If you want to improve your pronunciation you need to think about how you are using your tongue, lips, teeth, mouth, lungs, and throat in harmony.
And like the awkward shimmy and shake of a new dance move, when you first try to voice an unfamiliar sound, it is going to feel weird and uncomfortable at the start.
Sometimes you have to open your mouth wider. At other times, you may need to touch your tongue to the top of your mouth, or back of your teeth.
Then, once you get a sound right, you need to repeat it until it feels natural and you don’t have to think about it anymore.
So, what are the right sounds to focus on? Let’s talk about this next.
The 5 sounds you need to learn to develop your Spanish pronunciation
I mentioned earlier, the area where you are most likely to get into trouble with pronunciation is the Spanish vowels.
The main problem is there are 14 to 21 vowel phonemes in English (depending on your accent), but in Spanish, there are only 5 vowel phonemes, one for each of the 5 vowels.
What this means is despite both languages having the same set of vowels, the way you pronounce a vowel in a certain English word could be completely unfamiliar to a Spanish native.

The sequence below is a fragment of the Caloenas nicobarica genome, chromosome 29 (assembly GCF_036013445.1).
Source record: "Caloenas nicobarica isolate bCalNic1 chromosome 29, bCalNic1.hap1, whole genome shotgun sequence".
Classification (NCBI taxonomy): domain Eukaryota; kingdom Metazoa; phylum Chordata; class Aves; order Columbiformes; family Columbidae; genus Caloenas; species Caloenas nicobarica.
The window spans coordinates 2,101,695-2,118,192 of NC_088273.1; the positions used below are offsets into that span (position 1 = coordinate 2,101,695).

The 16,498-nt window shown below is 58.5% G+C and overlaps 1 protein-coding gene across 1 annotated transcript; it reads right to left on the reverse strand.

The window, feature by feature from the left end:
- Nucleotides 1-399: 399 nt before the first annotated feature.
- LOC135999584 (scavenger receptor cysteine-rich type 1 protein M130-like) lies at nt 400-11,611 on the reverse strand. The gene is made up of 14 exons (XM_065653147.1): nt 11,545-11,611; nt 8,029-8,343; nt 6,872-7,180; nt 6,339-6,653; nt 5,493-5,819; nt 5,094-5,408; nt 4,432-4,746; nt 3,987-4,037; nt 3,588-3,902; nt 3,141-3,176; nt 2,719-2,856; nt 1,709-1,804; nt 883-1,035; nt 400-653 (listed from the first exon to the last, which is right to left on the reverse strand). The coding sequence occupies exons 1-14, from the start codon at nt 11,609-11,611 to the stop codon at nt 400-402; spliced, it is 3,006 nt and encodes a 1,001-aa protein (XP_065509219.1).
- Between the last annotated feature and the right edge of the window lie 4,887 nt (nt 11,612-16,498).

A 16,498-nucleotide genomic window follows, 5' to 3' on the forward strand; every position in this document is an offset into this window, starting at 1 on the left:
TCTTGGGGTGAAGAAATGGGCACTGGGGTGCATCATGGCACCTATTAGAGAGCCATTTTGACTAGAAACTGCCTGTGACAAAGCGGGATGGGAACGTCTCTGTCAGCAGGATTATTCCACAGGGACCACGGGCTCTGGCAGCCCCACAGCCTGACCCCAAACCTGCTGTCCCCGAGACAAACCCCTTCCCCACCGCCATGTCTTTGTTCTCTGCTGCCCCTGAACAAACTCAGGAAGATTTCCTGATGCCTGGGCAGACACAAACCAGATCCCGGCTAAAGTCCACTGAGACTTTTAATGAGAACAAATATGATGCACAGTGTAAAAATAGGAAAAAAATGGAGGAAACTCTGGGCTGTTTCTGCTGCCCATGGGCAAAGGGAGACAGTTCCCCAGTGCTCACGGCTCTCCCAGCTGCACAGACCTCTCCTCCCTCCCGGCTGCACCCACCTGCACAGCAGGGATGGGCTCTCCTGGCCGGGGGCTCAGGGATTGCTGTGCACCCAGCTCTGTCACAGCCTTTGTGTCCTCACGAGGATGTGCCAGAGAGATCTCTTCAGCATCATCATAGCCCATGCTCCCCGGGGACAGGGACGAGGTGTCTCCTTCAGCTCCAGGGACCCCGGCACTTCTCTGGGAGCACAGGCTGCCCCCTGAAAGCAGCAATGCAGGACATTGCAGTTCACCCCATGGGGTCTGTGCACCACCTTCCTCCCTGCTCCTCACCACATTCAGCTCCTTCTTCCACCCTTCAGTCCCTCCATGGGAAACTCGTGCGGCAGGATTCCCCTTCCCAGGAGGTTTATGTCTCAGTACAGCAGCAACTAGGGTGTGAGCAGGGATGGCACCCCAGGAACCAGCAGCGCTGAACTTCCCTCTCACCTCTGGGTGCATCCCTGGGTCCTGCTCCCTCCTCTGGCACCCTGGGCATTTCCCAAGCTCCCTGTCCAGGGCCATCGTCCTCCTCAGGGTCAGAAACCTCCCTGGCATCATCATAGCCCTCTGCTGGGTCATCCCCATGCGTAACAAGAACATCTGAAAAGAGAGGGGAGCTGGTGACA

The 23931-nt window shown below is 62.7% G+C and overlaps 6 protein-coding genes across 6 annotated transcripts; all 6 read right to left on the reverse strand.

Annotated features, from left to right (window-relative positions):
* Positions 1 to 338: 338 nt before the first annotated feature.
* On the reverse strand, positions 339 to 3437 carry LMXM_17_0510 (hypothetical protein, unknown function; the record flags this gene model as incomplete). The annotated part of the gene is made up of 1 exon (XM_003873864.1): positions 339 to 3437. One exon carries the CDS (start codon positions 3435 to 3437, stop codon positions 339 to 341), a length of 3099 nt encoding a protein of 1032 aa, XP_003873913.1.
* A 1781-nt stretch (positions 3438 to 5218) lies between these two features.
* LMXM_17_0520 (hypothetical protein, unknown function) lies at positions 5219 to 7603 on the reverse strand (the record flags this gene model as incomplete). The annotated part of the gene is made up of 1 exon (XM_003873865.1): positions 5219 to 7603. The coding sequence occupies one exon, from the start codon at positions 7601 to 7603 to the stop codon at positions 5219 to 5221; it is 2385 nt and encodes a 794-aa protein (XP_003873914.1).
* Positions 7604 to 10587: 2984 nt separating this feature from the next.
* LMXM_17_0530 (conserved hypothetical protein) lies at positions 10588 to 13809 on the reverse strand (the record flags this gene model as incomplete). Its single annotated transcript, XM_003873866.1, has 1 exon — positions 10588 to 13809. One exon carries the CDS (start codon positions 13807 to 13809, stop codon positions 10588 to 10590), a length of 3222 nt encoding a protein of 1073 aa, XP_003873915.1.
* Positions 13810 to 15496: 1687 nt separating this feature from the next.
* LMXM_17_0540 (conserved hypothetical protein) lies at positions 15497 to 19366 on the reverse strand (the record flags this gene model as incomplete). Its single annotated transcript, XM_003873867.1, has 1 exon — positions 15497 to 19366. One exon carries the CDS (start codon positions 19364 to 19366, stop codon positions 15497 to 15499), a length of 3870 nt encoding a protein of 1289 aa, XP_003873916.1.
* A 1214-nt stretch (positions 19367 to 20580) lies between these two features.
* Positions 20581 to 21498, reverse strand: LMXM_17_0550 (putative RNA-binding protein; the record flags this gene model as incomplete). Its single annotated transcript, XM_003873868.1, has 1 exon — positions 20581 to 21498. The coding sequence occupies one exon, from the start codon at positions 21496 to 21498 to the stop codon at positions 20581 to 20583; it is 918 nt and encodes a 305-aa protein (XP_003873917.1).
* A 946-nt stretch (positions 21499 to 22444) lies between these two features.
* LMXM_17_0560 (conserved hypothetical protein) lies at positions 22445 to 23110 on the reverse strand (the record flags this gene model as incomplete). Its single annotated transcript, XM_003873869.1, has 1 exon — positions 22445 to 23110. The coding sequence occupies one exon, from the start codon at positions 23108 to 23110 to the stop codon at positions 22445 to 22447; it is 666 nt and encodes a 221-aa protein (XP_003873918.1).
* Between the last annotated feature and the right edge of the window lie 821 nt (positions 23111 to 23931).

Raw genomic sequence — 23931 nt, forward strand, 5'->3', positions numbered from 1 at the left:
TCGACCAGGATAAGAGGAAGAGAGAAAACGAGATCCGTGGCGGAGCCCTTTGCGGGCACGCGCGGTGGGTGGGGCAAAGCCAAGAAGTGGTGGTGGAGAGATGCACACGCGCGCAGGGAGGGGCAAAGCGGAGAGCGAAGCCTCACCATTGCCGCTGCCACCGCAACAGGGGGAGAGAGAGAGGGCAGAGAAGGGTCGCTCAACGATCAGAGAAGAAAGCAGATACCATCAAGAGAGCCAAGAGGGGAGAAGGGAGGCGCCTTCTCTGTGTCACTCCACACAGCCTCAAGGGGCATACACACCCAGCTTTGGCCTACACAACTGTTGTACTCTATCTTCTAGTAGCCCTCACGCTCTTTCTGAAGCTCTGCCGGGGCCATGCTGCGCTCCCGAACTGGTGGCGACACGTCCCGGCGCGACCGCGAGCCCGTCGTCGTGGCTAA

For example, a Spanish native will likely find the ‘a’ sound in ‘car’ almost completely indistinguishable to the ‘a’ sound in ‘cat’. In most English accents, these sounds are different.
For this reason, a Spanish person will struggle to pronounce these sounds when they are learning English, but more importantly, they will also struggle to hear them if you pronounce them in a Spanish word.
So, to avoid unfamiliar vowel sounds creeping into your Spanish pronunciation, first, you’ll need to learn the Spanish vowel sounds (I’ll cover that next), then you need to make sure you always use these 5 sounds and only these 5 sounds whenever you pronounce a Spanish word.
The Spanish Vowels
In this section, listen to the Spanish vowels and they try to mimic the sound as best you can.
In general, Spanish vowels are shorter than English vowels and the sounds are made at more exaggerated tongue positions than English.
For example, to make the Spanish ‘a’ sound, start with the English ‘a’ sound in ‘father’. Firstly notice how open your mouth is, then to make the Spanish ‘a’ open your mouth wider and shorten the sound.
1. The Spanish ‘a’
The Spanish ‘a’ is similar to the ‘a’ in ‘father’, ‘far’, and ‘pass’.
But, even better (and maybe strangely), the English word ‘bus’ is very close to the Spanish word ‘vas’. So, we can also think of the English ‘u’ sound in ‘bus’, ‘fuss’, ‘cut’, ‘but’ etc. as a good approximately for the Spanish ‘a’.
2. The Spanish ‘e’